Using the Python for Series 60 Bluetooth Console from OS X

[Note: This post was originally written for OS X 10.3, but now includes an “updated” section for OS X 10.4. The comments address the Bluetooth setting changes in OS X 10.5.]

The documentation shipping with Python for Series 60 doesn’t cover using the Bluetooth Console with Mac OS X; However, connecting is possible using just pre-installed Apple software. Step one is to make sure your machine has already been paired with your phone, that Bluetooth is turned on, and that you’re Mac is discoverable. Pairing is done using the “Bluetooth Setup Assistant” in /Applications/Utilities/; The other settings are done from the Bluetooth control panel in System Preferences. Next, fire up “Bluetooth Serial Utility” which is also hopefully in /Applications/Utilities/. Using the Serial Utility, you’ll setup an incoming RS-232 port. Give it a name you’ll remember. I ran into a little bit of trouble connecting when having multiple incoming ports like this, but I imagine it can be done. With just one port open, I had no trouble.

Once you create and name your new incoming Bluetooth port, you should have a matching device link at “/dev/tty.portname”. From a Terminal (ie., /Applications/Utilities/, you can then use the command “screen /dev/tty.portname” to redirect that port to the terminal. With this part ready, you can now fire up on the phone and run the “Bluetooth console” script. Use the BTConsole application to search for available Bluetooth devices and choose your Mac from the list. The BTConsole application will likely dump some address and port discovery info to the screen, but eventually you should see a “Connected” message in your Mac Terminal window followed shortly there after by some directions and a Python prompt.

From the Mac, “Control-d” will exit the BTConsole and shut down the process on the phone.
“Control-a Control-\” (or “Control-a K”) will shut down the ‘screen’ process.


[Update 2006-02-13]
“Bluetooth Serial Utility” is no longer installed with new versions of OS X. To set this up on OS X 10.4.x, go to “System Preferences :: Bluetooth” and open the “Sharing” tab. From there, click the “Add Serial Port Service” button in the lower-left corner of the dialog box. A new service should appear in the text area above. From there, you can change the name to something memorable, like “bt_console”. Make sure to change the “Type” from “Modem” to “RS-232”, and be sure that the “On” checkbox is checked. If you’re currently not listening for Bluetooth Series connections, you’ll need to activate it with the “Start Serial Port” button. If your machine is already listening, the button will read “Stop Serial Port”, which you won’t want to click.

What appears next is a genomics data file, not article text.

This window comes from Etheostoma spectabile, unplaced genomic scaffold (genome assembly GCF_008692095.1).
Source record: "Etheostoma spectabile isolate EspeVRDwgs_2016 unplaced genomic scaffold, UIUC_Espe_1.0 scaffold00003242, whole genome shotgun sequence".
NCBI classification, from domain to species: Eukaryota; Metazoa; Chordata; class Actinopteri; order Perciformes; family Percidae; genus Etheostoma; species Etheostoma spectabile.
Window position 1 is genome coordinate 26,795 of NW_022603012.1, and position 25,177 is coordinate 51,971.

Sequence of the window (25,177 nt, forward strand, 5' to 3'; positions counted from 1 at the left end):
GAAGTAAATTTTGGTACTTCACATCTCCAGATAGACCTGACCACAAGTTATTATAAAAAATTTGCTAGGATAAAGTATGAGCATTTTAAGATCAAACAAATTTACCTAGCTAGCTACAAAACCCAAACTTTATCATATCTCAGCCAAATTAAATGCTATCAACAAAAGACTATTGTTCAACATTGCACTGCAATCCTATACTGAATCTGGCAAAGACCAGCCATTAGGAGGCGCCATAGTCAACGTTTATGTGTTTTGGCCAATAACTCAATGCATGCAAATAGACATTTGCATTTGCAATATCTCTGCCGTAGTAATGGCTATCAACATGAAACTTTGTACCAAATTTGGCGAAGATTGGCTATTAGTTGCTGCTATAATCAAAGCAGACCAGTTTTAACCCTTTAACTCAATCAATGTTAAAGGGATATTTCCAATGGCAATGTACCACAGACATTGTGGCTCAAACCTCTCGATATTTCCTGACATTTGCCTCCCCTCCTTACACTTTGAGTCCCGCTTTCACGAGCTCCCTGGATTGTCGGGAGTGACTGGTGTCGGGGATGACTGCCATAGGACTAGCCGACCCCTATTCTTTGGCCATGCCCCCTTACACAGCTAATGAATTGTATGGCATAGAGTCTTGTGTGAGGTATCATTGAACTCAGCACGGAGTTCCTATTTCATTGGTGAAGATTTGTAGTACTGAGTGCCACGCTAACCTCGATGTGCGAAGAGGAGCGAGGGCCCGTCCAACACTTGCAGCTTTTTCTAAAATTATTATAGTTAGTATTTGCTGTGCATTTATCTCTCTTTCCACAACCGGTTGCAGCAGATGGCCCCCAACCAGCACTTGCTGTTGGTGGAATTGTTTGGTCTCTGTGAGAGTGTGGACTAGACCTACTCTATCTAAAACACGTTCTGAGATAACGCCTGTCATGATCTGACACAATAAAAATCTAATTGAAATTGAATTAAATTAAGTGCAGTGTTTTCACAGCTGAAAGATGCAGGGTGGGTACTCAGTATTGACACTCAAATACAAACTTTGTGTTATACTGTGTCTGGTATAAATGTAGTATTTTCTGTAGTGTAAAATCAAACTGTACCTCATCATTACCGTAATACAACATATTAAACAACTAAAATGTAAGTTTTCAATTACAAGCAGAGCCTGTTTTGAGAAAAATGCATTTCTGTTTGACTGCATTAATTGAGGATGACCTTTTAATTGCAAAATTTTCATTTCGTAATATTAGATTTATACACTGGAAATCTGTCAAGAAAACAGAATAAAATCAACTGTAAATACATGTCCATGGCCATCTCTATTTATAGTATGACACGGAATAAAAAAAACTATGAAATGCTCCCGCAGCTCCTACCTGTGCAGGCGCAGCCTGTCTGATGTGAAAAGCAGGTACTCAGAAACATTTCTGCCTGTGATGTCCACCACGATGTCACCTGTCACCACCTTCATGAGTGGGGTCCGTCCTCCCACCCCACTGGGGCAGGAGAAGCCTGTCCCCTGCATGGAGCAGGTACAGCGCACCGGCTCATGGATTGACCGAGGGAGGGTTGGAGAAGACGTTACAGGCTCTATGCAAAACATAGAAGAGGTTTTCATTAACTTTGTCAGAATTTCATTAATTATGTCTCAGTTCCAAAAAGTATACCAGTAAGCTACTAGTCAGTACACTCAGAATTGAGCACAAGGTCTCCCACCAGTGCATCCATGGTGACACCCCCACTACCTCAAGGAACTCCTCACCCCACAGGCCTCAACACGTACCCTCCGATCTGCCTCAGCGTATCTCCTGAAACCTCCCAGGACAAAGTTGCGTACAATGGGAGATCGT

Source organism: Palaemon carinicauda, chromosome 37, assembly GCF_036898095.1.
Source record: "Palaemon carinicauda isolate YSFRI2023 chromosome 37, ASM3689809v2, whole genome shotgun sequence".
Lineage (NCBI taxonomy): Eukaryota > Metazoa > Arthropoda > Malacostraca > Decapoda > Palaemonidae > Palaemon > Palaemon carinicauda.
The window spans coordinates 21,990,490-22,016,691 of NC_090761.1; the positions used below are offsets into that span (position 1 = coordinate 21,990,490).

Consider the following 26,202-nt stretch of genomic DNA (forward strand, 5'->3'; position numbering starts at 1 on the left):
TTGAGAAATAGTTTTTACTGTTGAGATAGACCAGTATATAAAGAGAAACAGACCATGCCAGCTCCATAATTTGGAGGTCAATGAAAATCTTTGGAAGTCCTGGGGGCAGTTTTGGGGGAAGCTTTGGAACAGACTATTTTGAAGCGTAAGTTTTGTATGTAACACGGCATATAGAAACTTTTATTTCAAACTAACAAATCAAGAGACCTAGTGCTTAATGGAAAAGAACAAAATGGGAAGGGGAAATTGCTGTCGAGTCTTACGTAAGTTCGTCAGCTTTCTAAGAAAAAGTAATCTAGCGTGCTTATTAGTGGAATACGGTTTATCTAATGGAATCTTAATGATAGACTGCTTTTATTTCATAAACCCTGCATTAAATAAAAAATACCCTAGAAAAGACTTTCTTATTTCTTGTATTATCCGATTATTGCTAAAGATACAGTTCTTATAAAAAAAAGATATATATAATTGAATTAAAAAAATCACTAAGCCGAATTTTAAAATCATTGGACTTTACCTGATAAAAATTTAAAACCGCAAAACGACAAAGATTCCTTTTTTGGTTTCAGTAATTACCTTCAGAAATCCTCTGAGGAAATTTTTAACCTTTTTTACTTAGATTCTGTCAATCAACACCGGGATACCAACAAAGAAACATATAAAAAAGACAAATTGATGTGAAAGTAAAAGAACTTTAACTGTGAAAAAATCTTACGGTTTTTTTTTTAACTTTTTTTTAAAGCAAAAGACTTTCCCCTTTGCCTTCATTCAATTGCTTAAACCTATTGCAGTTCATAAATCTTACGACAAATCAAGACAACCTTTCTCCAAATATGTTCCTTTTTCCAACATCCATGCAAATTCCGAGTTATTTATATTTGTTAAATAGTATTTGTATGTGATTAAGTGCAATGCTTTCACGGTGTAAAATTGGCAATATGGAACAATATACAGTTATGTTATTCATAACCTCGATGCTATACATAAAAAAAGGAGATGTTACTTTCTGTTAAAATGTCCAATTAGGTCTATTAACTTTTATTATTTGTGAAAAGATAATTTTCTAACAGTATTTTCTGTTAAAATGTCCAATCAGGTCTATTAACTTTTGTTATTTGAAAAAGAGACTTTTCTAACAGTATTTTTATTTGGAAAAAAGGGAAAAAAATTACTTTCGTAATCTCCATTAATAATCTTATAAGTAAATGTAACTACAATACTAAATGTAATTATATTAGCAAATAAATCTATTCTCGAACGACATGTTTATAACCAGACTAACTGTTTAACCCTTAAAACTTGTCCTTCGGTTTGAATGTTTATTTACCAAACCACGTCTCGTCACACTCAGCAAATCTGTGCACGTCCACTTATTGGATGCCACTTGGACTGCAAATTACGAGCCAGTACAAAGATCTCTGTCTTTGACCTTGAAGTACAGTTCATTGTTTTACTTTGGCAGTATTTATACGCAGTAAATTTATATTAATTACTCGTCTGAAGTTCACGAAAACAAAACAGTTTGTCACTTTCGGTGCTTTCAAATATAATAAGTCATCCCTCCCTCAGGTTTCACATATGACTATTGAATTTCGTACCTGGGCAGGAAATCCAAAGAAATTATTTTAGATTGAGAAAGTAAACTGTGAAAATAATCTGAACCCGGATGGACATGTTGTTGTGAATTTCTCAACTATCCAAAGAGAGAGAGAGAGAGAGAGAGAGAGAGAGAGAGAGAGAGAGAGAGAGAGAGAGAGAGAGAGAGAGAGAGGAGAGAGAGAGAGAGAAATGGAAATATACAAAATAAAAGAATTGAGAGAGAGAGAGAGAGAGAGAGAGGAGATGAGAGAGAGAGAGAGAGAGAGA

Also new since this post, the Bluetooth Console is now built-in to Python for S60. It’s under the Options menu.

17 thoughts on “Using the Python for Series 60 Bluetooth Console from OS X”

  1. I was interested in using this but couldn’t find the “Bluetooth Serial Utility” on either of my family’s Powerbooks — both running Mac OS 10.4.2. Eventually I figured out that the same functionality is now available in the Bluetooth Preferences panel. The Sharing tab has a button at the bottom saying “Add Serial Port Service”. After using this, and renaming the serial port PythonConsole, “screen /dev/tty.PythonConsole” worked.

    (The other detail I missed was that you have to start Python on the phone, go to its Options menu, and select the Bluetooth console command.)

  2. I followed the instructions, but got only “connection refused” from the Python on the phone. Then I noticed that there was already a serial port defined on the Mac, called “Bluetooth-PDA-Sync”, and presumably created by iSync. I tried using that port (“screen /dev/tty.Bluetooth-PDA-Sync”), and it worked. So if you have that port, no need to create a new one, even though it’s of type “modem”.

  3. Bluetooth options in OSX 10.5 (Leopard) were moved around. Serial port settings, including the crucial RS-232 one, are reachable via Bluetooth Preferences, tucked away under the “Advanced” button. It may be necessary to add a new serial device via the “Perform tasks with the selected device” — click the gear icon, select “Edit Serial Ports…”.

    Should probably make a new instructable for Leopard. I believe this excellent post still holds othewise. Thanks Erik!


  4. Im using Leapard. I tried this and it tries to connect but then I get a bluetooth error: “Failed to open an RFCOMM serial channel.”
    and screen terminates and on the phone it says broken pipe.
    any ideas?

  5. Okay I got it to work by using screen /dev/tty.Bluetooth-PDA-Sync which is set up as a Modem. I tried to add another bluetooth serial device and call it pyconsole with RS232 but that gave the error. But it works though the modem device.

  6. Hi there

    I am studying communication and computer networks and for my project I am working with arduino Bluetooth.
    I wondered if you could help with my arduino and python code for the Bluetooth connection and message sending to the mobile phone?

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